taffordbark

The australian housing bubble

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    Just a bit of food for thought for those of you worried about property prices ,values etc.

    These are a few of the predictions I made some time ago and now being spoke about by some of the leading economists across the country.

     

     

    According to The Economist, Australian housing is now 56.1% overvalued based on the long run average of price to rent ratios. The price to rent ratio is seen as similar to that of the PE (price/earnings) ratio used to value shares.

    Australia is in 1st position on the leader board of overpriced property. In close 2nd is Spain at 53.4%, Hong Kong at 49.1%, France 39.7%, and Sweden 37%.

     

    According to Edward Chancellor, author of the book titled Crunch Time for Credit (2005) and a member of US Investment Firm GMO’s asset allocation team, Australia is in the midst of an unsustainable housing bubble that could burst at any time.

    It’s hard to argue with these claims when reports out today show Australian house prices have surged 20 percent this year, the most since the ABS started the house price series in 2002. Melbourne recorded an unsustainable gain of 27.7 percent followed by Sydney at 21.0 percent. This comes after reports in February that wage growth fell to it’s slowest pace in a decade last year.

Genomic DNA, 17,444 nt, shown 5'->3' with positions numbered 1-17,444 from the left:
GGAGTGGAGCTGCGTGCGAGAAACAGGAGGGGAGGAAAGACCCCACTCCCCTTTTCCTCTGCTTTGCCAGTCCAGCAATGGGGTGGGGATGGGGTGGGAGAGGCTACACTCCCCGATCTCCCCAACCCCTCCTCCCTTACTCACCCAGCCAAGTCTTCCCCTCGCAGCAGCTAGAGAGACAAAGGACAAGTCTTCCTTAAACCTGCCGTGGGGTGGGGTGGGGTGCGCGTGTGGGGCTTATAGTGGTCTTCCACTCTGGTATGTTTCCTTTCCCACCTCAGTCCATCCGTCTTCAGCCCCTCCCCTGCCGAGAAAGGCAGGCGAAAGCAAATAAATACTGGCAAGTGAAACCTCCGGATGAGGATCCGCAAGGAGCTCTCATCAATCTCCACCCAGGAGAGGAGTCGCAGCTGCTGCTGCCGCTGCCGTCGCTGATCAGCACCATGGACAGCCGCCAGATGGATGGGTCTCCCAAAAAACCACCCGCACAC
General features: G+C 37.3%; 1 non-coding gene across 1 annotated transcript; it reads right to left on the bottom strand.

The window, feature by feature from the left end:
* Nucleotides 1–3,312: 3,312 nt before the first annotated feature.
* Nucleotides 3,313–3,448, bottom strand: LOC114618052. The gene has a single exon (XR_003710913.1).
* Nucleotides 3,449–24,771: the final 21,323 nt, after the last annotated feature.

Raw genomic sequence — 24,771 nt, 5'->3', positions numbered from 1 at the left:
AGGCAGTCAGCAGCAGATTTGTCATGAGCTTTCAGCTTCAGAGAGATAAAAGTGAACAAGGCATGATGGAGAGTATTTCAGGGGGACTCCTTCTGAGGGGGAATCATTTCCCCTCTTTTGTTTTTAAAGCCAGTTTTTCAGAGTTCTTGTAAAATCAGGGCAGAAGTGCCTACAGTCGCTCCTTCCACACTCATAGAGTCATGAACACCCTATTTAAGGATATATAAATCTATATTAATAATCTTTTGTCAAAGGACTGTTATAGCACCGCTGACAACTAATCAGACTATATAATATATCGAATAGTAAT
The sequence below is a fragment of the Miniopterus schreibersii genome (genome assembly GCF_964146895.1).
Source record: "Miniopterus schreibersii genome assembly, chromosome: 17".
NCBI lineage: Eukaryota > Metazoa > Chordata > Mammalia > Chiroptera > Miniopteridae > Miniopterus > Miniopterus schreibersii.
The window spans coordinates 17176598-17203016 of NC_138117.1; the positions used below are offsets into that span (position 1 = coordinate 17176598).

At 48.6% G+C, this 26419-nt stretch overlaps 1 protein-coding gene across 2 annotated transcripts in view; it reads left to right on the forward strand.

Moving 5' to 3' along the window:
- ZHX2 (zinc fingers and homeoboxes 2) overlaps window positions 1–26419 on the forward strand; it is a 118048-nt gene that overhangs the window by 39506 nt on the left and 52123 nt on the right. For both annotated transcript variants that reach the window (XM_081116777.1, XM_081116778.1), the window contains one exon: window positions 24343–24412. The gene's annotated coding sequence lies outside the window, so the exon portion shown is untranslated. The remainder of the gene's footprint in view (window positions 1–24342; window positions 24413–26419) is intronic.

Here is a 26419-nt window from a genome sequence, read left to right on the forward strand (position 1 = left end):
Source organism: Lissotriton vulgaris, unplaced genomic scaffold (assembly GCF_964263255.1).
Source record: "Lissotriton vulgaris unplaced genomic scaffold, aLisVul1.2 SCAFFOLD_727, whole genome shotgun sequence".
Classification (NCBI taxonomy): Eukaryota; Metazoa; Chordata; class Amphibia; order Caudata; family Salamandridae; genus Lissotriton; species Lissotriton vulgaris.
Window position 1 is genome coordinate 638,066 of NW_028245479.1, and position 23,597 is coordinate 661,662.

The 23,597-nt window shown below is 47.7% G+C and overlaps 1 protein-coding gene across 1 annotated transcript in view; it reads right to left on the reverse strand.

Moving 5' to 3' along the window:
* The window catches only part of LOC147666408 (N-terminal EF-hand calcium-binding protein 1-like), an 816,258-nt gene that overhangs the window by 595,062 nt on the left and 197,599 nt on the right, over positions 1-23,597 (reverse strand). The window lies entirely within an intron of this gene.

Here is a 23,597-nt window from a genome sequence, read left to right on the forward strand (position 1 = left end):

M Chancellor told The Australian, he estimates Australian house prices are more than 50 percent above their fair value, something he cites as a once in a 40 year event. “If house prices were to revert to their historic long-term average (ratio of average price to average income) they would fall quite considerably.”

     

    for more detailed info and graphs go to www.whocrashedtheeconomy.com

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    Guest Fly Away

    I have been reading so much conflicting stuff in the press, I don't really know what to think. As a refugee from the UK housing crisis, I am very wary about buying right now. However that's just me. I am hoping that if they continue to raise interest rates slowly that prices will stabilise for a while and salaries will catch up with house values and a crash will be avoided. However the prospect of a crash does seem to be looming closer... :goofy: